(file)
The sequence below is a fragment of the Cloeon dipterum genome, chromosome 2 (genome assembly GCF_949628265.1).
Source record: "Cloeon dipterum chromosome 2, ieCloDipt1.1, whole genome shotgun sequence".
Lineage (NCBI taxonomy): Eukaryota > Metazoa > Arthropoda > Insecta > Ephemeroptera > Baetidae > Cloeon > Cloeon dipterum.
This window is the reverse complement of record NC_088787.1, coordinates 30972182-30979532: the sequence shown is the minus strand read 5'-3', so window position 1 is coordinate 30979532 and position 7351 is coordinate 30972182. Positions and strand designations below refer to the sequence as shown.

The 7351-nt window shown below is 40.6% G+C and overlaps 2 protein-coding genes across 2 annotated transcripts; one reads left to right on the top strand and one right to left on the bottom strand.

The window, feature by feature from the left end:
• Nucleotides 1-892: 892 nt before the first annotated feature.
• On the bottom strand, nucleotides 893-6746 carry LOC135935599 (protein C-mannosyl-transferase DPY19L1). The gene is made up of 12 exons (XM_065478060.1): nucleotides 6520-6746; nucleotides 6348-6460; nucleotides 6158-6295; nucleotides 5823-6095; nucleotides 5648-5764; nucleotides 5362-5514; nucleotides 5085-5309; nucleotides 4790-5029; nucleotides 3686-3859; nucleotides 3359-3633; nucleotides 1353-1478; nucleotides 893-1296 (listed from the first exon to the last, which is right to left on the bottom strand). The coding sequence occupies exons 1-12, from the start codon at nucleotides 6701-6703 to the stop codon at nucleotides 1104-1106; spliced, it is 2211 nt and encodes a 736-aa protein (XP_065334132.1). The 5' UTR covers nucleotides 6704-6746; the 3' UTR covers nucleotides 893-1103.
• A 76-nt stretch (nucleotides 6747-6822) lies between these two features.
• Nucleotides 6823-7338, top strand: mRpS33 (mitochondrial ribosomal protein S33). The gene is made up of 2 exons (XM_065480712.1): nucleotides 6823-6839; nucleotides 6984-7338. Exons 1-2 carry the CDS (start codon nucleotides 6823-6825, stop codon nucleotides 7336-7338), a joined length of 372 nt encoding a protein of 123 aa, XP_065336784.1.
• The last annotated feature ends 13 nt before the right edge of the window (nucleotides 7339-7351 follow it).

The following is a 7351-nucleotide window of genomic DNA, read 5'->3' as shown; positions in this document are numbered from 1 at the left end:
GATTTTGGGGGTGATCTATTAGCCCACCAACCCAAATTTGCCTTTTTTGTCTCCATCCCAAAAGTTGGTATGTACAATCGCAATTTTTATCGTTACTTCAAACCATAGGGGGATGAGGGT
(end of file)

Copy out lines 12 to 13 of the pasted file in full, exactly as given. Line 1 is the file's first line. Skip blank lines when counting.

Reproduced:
The following is a 7351-nucleotide window of genomic DNA, read 5'->3' as shown; positions in this document are numbered from 1 at the left end:
GATTTTGGGGGTGATCTATTAGCCCACCAACCCAAATTTGCCTTTTTTGTCTCCATCCCAAAAGTTGGTATGTACAATCGCAATTTTTATCGTTACTTCAAACCATAGGGGGATGAGGGT